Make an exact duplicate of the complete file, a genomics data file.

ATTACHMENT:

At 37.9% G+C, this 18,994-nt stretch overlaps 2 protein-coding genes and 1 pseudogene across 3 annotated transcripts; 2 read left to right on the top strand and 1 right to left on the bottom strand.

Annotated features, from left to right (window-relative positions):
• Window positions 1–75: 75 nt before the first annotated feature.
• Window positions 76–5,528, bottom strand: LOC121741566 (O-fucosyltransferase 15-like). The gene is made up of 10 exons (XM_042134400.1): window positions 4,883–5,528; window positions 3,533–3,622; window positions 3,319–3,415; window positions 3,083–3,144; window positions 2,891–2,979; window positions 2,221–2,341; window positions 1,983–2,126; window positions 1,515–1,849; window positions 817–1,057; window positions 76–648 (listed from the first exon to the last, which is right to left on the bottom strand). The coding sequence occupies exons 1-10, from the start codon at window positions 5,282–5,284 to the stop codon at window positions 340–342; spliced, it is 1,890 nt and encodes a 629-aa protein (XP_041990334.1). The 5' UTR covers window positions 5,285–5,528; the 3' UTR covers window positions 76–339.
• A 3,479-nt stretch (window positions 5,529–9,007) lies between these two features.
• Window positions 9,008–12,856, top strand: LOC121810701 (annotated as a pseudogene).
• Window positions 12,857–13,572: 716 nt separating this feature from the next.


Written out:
At 37.9% G+C, this 18,994-nt stretch overlaps 2 protein-coding genes and 1 pseudogene across 3 annotated transcripts; 2 read left to right on the top strand and 1 right to left on the bottom strand.

Annotated features, from left to right (window-relative positions):
• Window positions 1–75: 75 nt before the first annotated feature.
• Window positions 76–5,528, bottom strand: LOC121741566 (O-fucosyltransferase 15-like). The gene is made up of 10 exons (XM_042134400.1): window positions 4,883–5,528; window positions 3,533–3,622; window positions 3,319–3,415; window positions 3,083–3,144; window positions 2,891–2,979; window positions 2,221–2,341; window positions 1,983–2,126; window positions 1,515–1,849; window positions 817–1,057; window positions 76–648 (listed from the first exon to the last, which is right to left on the bottom strand). The coding sequence occupies exons 1-10, from the start codon at window positions 5,282–5,284 to the stop codon at window positions 340–342; spliced, it is 1,890 nt and encodes a 629-aa protein (XP_041990334.1). The 5' UTR covers window positions 5,285–5,528; the 3' UTR covers window positions 76–339.
• A 3,479-nt stretch (window positions 5,529–9,007) lies between these two features.
• Window positions 9,008–12,856, top strand: LOC121810701 (annotated as a pseudogene).
• Window positions 12,857–13,572: 716 nt separating this feature from the next.